Use this URL to cite or link to this record in EThOS:
Title: Managers' values, career and HR practices in Japan and UK plants : a new perspective of convergence
Author: Okabe, Yasuhiro.
ISNI:       0000 0001 3455 7171
Awarding Body: University of Wales.Cardiff
Current Institution: Cardiff University
Date of Award: 2002
Availability of Full Text:
Access from EThOS:
The current research firstly explores the degree of organisation/market orientation of Japanese managers in Japanese plants in Japan - called "Japan plants" hereafter - and British managers in Japanese owned UK plants - called "UK plants" hereafter - in terms of values and attitudes related to the work place. Secondly, the research examines the degree of organisation/market orientation of Japan and UK plants with respect to organisational structures and practices implemented in them. Thirdly, the research investigates the gap between Japanese managers' and Japan plants' organisation/market orientation, and British managers' and UK plants' organisation/market orientation, since recent environmental changes observed in Japan and the UK may create a gap between them British managers showed slight market orientation. In general UK plants also showed slight market orientation. There was little discrepancy between managers' and firms' market orientation in the UK. In contrast, Japanese managers showed very slight organisation orientation whereas Japan plants generally showed high organisation orientation. There was therefore a large discrepancy between firms' and managers' organisation orientation in Japan. This indicated that the speed of change occurring in Japanese managers' attitudes towards their tasks and company was much faster than Japanese firms' attempts to modify organisational structures/practices as a result of environmental changes. The internal pressures for change are pervasive since they directly impact on a key asset of an organisation, namely its human resources. Accordingly, firms will have to more promptly modify their structures/practices in accordance with changes in managers' conceptions and values. In today's globalised economy we are being constantly exposed to, and influenced by the prevailing cultural values and lifestyles. As a result, cultural differences are gradually and almost imperceptibly absorbed and assimilated. Eventually managers' attitudes towards their tasks and companies may not much differ across societies. The universal approach claims that the driving force towards conversion to the same structures/practices is an economic rationale. The current research, instead, suggests that the driving force towards similar structures/practices is the assimilated conceptions and values of managers and other employees.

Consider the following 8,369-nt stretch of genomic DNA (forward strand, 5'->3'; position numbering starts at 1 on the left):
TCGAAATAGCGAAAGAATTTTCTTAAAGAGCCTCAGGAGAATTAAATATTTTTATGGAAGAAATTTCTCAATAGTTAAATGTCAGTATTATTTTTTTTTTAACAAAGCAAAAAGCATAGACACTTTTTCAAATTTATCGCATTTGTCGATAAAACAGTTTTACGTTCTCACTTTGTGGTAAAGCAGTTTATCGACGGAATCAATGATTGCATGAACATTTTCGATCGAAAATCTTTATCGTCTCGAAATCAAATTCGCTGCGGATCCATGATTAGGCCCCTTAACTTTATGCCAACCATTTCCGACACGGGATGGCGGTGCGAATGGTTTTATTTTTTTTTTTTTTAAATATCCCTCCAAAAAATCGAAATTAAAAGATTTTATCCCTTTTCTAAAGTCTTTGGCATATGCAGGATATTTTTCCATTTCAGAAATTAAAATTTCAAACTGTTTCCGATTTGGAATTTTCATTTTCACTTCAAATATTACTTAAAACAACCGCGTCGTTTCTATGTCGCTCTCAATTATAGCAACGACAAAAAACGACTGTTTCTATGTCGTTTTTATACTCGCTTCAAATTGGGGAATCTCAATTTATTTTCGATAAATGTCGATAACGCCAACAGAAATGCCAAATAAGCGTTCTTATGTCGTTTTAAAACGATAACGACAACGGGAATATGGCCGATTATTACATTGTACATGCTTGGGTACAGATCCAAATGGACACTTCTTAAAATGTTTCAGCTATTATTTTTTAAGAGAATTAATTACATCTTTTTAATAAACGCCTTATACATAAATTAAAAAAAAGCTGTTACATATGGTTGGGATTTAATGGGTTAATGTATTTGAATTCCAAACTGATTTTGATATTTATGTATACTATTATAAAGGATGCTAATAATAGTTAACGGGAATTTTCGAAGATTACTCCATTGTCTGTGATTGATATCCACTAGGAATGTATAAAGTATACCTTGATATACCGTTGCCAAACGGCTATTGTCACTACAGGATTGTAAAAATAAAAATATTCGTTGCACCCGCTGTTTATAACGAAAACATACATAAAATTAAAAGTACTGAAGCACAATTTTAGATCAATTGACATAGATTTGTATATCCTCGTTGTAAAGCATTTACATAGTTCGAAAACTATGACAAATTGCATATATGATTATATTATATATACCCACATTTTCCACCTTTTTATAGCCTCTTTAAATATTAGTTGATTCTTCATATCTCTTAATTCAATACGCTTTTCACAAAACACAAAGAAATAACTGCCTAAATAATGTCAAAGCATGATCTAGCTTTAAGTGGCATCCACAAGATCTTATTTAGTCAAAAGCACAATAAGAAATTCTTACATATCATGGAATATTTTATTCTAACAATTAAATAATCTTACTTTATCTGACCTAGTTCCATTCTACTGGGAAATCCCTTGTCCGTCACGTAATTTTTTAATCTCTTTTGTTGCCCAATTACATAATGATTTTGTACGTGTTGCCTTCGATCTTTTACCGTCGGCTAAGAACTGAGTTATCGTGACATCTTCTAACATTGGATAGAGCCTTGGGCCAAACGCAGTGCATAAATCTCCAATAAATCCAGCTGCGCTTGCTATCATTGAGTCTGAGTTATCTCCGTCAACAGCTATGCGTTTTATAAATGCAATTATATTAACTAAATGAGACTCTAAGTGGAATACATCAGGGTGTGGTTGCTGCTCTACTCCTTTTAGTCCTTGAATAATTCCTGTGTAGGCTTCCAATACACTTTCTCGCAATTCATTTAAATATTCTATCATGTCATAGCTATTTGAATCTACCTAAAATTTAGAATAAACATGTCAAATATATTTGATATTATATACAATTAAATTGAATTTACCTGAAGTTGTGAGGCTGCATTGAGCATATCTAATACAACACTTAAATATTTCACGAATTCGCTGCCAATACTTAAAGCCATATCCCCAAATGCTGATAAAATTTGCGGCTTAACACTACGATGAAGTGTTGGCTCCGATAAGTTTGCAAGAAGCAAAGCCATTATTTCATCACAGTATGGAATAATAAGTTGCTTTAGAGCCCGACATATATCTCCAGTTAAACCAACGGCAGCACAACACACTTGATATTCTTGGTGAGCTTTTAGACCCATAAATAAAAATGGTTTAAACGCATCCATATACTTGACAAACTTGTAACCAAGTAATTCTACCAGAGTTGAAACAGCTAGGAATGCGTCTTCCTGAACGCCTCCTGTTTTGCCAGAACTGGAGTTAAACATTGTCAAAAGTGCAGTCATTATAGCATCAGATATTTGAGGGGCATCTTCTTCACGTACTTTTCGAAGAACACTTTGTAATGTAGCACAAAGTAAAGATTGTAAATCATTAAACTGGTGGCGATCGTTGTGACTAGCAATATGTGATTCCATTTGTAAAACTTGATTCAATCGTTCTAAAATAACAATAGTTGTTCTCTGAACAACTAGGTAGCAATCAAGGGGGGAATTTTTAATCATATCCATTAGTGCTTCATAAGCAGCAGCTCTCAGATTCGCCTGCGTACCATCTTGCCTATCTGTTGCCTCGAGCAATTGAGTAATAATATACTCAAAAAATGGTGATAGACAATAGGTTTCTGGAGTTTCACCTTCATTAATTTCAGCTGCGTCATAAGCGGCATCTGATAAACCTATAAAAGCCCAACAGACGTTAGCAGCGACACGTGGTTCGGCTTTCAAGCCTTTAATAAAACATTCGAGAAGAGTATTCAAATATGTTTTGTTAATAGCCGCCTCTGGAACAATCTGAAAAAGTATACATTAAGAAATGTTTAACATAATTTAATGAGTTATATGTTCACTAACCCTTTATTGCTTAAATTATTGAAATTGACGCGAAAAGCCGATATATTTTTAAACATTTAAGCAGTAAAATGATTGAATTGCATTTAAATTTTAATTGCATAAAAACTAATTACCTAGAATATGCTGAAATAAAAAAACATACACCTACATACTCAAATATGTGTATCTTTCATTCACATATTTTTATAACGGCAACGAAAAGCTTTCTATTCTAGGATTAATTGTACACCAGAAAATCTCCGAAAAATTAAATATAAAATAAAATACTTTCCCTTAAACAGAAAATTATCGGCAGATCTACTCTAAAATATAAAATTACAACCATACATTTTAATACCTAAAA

Supervisor: Not available Sponsor: Not available
Qualification Name: Thesis (Ph.D.) Qualification Level: Doctoral
EThOS ID:  DOI: Not available
Keywords: Human resources